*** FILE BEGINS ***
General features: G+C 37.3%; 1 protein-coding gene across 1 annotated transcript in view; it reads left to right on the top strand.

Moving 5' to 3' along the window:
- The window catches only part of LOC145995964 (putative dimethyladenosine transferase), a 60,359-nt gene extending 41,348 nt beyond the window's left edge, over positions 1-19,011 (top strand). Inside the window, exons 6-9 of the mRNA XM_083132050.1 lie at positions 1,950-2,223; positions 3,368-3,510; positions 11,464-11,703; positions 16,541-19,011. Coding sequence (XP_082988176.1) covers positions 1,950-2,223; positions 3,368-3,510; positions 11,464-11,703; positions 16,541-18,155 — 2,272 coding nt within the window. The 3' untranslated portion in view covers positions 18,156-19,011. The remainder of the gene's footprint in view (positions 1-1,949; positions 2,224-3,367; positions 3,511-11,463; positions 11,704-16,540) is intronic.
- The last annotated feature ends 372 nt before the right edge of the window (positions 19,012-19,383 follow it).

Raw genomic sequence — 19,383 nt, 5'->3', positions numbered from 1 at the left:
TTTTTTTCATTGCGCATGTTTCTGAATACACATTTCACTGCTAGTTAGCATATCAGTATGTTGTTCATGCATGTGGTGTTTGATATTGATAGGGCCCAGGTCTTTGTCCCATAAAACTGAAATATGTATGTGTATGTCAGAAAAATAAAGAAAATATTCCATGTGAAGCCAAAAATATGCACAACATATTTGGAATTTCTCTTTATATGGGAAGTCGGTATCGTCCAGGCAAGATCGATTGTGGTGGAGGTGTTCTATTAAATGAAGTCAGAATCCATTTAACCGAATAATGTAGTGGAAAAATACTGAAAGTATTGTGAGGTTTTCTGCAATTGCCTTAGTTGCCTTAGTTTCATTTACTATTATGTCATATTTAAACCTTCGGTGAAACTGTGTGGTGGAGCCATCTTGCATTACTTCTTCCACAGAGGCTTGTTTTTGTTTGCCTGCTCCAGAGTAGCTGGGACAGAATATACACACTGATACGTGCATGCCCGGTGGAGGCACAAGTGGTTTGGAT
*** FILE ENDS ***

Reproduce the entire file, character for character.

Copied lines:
General features: G+C 37.3%; 1 protein-coding gene across 1 annotated transcript in view; it reads left to right on the top strand.

Moving 5' to 3' along the window:
- The window catches only part of LOC145995964 (putative dimethyladenosine transferase), a 60,359-nt gene extending 41,348 nt beyond the window's left edge, over positions 1-19,011 (top strand). Inside the window, exons 6-9 of the mRNA XM_083132050.1 lie at positions 1,950-2,223; positions 3,368-3,510; positions 11,464-11,703; positions 16,541-19,011. Coding sequence (XP_082988176.1) covers positions 1,950-2,223; positions 3,368-3,510; positions 11,464-11,703; positions 16,541-18,155 — 2,272 coding nt within the window. The 3' untranslated portion in view covers positions 18,156-19,011. The remainder of the gene's footprint in view (positions 1-1,949; positions 2,224-3,367; positions 3,511-11,463; positions 11,704-16,540) is intronic.
- The last annotated feature ends 372 nt before the right edge of the window (positions 19,012-19,383 follow it).

Raw genomic sequence — 19,383 nt, 5'->3', positions numbered from 1 at the left:
TTTTTTTCATTGCGCATGTTTCTGAATACACATTTCACTGCTAGTTAGCATATCAGTATGTTGTTCATGCATGTGGTGTTTGATATTGATAGGGCCCAGGTCTTTGTCCCATAAAACTGAAATATGTATGTGTATGTCAGAAAAATAAAGAAAATATTCCATGTGAAGCCAAAAATATGCACAACATATTTGGAATTTCTCTTTATATGGGAAGTCGGTATCGTCCAGGCAAGATCGATTGTGGTGGAGGTGTTCTATTAAATGAAGTCAGAATCCATTTAACCGAATAATGTAGTGGAAAAATACTGAAAGTATTGTGAGGTTTTCTGCAATTGCCTTAGTTGCCTTAGTTTCATTTACTATTATGTCATATTTAAACCTTCGGTGAAACTGTGTGGTGGAGCCATCTTGCATTACTTCTTCCACAGAGGCTTGTTTTTGTTTGCCTGCTCCAGAGTAGCTGGGACAGAATATACACACTGATACGTGCATGCCCGGTGGAGGCACAAGTGGTTTGGAT